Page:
[vii] William Faulkner, Requiem for a nun, New York: Random House, 1951, act 1, scene 3.
[viii] Russell Grimwade, Timber eucalypt specimen cabinet, c. 1919–20, eucalypt with brass handles, 85.0 x 72.3 x 53.0 cm. Reg. no. 1973.0755, Gift of the Russell and Mab Grimwade Bequest 1973, University of Melbourne Art Collection.
[ix] Russell Grimwade, An anthography of the eucalypts,Sydney: Angus and Robertson, 1920. Several copies of the original 1920 edition and one of the second (1930) edition are held in the Grimwade Collection, Special Collections, Baillieu Library, University of Melbourne.
[x] See Rex Butler, A secret history of Australian art, Sydney: Craftsman House, 2002, and Rex Butler, Radical revisionism, Brisbane: Institute of Modern Art, 2005.
[xi] Alexander Shaw, A catalogue of the different specimens of cloth collected in the three voyages of Captain Cook to the southern hemisphere, London: Printed for Alexander Shaw, Grimwade Collection, Special Collections, Baillieu Library, University of Melbourne.
[xii] See for instance, Judith Ryan (curator), Wisdom of the mountain: The art of the Omie, Melbourne: National Gallery of Victoria, 2009.
[xiii]John Webber, The fan palm, in the island of Cracatoa, 1788 (published 1809), hand-coloured etching, 44.1 x 32.7 cm (sight). Reg. no. 1973.0525, purchased by the Department of History 1973, University of Melbourne Art Collection.
[xiv]John Webber, Waheiadooa, Chief of Oheitepeha, lying in state 1788 (published 1809), hand-coloured etching, 32.6 x 45.0 cm (plate). Reg.no. 1973.0523, Purchased by the Department of History 1973, University of Melbourne Art Collection.
[xv] John Hawkesworth, An account of the voyages undertaken by the order of his present majesty, for making discoveries in the southern hemisphere, 3 vols, London: W. Strahan and T. Cadell, 1773. Grimwade Collection, Special Collections, Baillieu Library, University of Melbourne.
[xvi] James Cook, quoted in Bernard Smith, European vision and the South Pacific, London: Oxford University Press, 1960, p. 22.
[xvii] Hawkesworth, An account of the voyages,vol. 2, p. 59.
[xviii]John Glover, Porto Praya, 1831, watercolour (sepia wash) on paper, 3 sheets: 6.1 x 13.0 cm; 6.9 x 11.5 cm; 7.5 x 12.7 cm. Reg. no. 1996.0014.001.003, purchased 1996, the Russell and Mab Grimwade Miegunyah Fund, University of Melbourne Art Collection.
[xix] Basil Long, John Glover, London: Walker’s Galleries (Walker’s Quarterly,no. 15, April 1924
[xx]William Glover, Untitled (Classical landscape with figures and animals crossing a bridge), 1830, oil on canvas, 79.9 x 115.8 cm (sight). Reg. no. 1997.0034, purchased 1997, the Russell and Mab Grimwade Miegunyah Fund, University of Melbourne Art Collection.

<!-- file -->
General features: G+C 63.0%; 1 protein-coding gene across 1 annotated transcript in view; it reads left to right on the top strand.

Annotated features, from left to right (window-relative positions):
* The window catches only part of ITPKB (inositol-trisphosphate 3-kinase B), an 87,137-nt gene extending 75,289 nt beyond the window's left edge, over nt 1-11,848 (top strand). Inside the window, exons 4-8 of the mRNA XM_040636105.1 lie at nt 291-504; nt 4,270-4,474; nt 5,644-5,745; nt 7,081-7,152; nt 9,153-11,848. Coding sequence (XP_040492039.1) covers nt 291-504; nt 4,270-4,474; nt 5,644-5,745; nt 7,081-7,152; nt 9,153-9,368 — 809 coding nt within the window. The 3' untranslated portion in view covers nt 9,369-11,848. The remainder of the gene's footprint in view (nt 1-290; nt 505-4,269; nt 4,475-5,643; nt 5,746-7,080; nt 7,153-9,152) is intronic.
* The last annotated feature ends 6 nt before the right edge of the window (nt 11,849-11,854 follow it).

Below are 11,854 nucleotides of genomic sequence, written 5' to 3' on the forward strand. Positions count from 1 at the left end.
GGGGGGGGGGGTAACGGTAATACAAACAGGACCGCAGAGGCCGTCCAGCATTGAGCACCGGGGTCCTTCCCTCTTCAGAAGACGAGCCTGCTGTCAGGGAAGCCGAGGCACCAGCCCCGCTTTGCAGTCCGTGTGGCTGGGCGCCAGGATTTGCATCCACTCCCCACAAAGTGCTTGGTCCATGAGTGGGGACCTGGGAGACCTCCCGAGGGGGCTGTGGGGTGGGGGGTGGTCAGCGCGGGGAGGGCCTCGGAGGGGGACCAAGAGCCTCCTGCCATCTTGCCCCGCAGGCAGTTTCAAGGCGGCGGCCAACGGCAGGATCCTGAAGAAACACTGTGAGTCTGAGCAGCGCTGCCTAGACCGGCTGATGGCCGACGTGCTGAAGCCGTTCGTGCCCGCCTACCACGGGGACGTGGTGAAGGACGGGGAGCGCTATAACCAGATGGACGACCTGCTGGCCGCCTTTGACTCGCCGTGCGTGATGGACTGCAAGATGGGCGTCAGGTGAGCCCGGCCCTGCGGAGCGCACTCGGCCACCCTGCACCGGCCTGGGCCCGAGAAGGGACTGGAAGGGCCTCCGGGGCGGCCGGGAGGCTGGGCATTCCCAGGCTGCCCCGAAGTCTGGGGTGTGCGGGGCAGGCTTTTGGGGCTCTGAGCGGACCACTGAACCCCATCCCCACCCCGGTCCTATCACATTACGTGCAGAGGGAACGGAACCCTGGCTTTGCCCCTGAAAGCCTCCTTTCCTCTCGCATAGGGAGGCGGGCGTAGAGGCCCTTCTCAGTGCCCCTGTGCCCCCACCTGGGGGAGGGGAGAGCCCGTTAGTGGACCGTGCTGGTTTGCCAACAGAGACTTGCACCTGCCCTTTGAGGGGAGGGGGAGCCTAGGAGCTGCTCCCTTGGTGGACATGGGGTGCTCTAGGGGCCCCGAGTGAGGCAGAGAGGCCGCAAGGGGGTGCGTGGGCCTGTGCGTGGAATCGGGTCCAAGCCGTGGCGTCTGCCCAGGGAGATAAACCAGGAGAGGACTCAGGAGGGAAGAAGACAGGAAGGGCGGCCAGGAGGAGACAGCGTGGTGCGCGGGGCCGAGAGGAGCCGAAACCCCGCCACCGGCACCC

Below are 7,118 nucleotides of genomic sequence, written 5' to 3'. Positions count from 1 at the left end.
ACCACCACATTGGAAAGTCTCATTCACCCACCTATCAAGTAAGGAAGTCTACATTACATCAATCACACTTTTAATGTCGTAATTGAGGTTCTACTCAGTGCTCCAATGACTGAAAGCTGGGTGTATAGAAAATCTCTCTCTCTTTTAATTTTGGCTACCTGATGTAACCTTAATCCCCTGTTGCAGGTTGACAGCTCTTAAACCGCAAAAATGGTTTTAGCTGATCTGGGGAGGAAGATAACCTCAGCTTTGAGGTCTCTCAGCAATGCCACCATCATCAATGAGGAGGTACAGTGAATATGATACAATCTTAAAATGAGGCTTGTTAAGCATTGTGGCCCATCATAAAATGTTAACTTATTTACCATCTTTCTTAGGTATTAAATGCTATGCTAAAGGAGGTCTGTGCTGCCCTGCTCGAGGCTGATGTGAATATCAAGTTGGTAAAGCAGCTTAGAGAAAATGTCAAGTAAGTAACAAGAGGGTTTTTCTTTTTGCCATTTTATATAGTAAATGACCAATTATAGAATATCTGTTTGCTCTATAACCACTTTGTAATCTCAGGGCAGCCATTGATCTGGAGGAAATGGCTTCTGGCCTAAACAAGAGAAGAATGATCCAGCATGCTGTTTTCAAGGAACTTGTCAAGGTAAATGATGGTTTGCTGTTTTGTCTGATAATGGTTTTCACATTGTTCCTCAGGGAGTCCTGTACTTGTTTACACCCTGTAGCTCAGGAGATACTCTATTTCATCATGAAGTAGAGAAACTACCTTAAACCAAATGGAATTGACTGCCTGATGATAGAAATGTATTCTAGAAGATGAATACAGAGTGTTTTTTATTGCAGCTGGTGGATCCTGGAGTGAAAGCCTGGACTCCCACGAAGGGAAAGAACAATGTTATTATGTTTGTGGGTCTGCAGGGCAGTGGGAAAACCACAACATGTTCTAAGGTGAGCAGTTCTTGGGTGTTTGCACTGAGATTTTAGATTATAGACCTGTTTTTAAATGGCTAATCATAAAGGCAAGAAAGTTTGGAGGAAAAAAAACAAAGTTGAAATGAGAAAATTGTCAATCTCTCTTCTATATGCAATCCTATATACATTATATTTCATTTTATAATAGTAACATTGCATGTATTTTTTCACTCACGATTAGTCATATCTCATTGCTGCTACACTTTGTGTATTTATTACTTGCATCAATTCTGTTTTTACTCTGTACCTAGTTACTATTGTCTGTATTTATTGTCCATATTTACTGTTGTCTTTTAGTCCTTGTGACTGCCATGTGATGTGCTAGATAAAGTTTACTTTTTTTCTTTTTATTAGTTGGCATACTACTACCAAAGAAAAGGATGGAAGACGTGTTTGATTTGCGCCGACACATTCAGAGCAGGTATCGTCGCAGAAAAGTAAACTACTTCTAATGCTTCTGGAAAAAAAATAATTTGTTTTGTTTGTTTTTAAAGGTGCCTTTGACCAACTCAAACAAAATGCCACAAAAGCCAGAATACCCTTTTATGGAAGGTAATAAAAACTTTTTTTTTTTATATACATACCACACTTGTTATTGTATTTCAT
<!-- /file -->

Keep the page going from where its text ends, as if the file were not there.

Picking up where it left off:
[xxi]John Skinner Prout, Fern tree valley, Van Diemen’s Land, c. 1847, watercolour, 74.5 x 55.5 cm (sight). Reg. no. 1993.0024, purchased 1993, the Russell and Mab Grimwade Miegunyah Fund, University of Melbourne Art Collection
[xxii] Smith, European vision and the South Pacific,p. 228.
[xxiii]William Blake (engraver), Philip Gidley King (artist), A family of New South Wales 1793, engraving from John Hunter, An historical journal of the transactions at Port Jackson and Norfolk Island, John Stockdale, London, 1793, Special Collections, Baillieu Library, the University of Melbourne, Gift of the Sir Russell and Mab Grimwade ‘Miegunyah’ Bequest, 1973
[xxiv] T. (Richard) Browne, Wambela, 1820, watercolour and gouache, 31.0 x 23.0 cm (sight). Reg. no. 1992.0012, purchased 1992, the Russell and Mab Grimwade Miegunyah Fund, University of Melbourne Art Collection.
[xxv]Unknown artist after Gottlieb Meissel artist, A stage with dead body c. 1879, pencil preparatory sketch for the lithograph Stage with dead bodies from JD Woods (ed.), The native tribes of South Australia, ES Wigg and Son, Adelaide, 1879, The University of Melbourne Art Collection, Gift of the Sir Russell and Mab Grimwade ‘Miegunyah’ Bequest, 1973, 1973.0372. Unknown artist after Bernard Goode photographer, A camp of Aborigines at Point Macleay c. 1879, pencil preparatory sketch for the lithograph Native encampment from JD Woods (ed.), The native tribes of South Australia, ES Wigg and Son, Adelaide, 1879, The University of Melbourne Art Collection, Gift of the Sir Russell and Mab Grimwade ‘Miegunyah’ Bequest, 1973, 1973.0371
[xxvi] J.D. Woods (ed.), The native tribes of South Australia, Adelaide: E.S. Wigg and Son, 1879.
[xxvii] S.T. Gill, Native dignity, c. 1855, lithograph, 31.4 x 22.5 cm (image). AccessionReg. no. 1973.0648.005, gift of the Russell and Mab Grimwade Bequest 1973, University of Melbourne Art Collection.
[xxviii] Penelope Edmonds, Urbanizing frontiers: Indigenous peoples and settlers in 19th-century Pacific rim cities. Vancouver: University of British Columbia Press, 2010, p. 12.
[xxix] Robert Dale (artist), Robert Havell Jnr (engraver and publisher), Panoramic view of King George’s Sound, part of the Colony of Swan River, 1834, steel engraving, aquatint and watercolour, 16.5 x 211.7 cm. 1973.0225, gift of the Russell and Mab Grimwade Bequest 1973, University of Melbourne Art Collection.
[xxx] James Taylor (artist), Robert Havell & son (engravers), The entrance of Port Jackson, and part of the town of Sydney, New South Wales 1823, The Town of Sydney in New South Wales 1823, Part of the harbour of Port Jackson, and the country between Sydney and the Blue Mountains, New South Wales 1823 aquatint, engraving and watercolour, The University of Melbourne Art Collection Gift of the Sir Russell and Mab Grimwade ‘Miegunyah’ Bequest, 1973, 1973.0381–83.
[xxxi] Terry Smith, Transformations in Australian art, vol. 2: The nineteenth century – landscapes, colony and nation,St Leonards, NSW: Craftsman House, 2002, p. 22.